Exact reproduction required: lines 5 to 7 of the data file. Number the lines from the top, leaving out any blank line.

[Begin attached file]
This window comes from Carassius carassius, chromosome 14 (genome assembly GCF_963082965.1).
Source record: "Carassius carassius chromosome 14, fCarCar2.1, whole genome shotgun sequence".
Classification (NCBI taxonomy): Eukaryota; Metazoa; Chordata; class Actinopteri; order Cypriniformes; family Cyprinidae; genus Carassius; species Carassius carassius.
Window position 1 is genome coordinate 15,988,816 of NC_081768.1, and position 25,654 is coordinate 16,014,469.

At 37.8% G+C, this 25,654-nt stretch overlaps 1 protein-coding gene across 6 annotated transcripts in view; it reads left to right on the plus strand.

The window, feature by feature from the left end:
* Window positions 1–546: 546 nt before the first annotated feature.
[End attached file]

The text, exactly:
At 37.8% G+C, this 25,654-nt stretch overlaps 1 protein-coding gene across 6 annotated transcripts in view; it reads left to right on the plus strand.

The window, feature by feature from the left end:
* Window positions 1–546: 546 nt before the first annotated feature.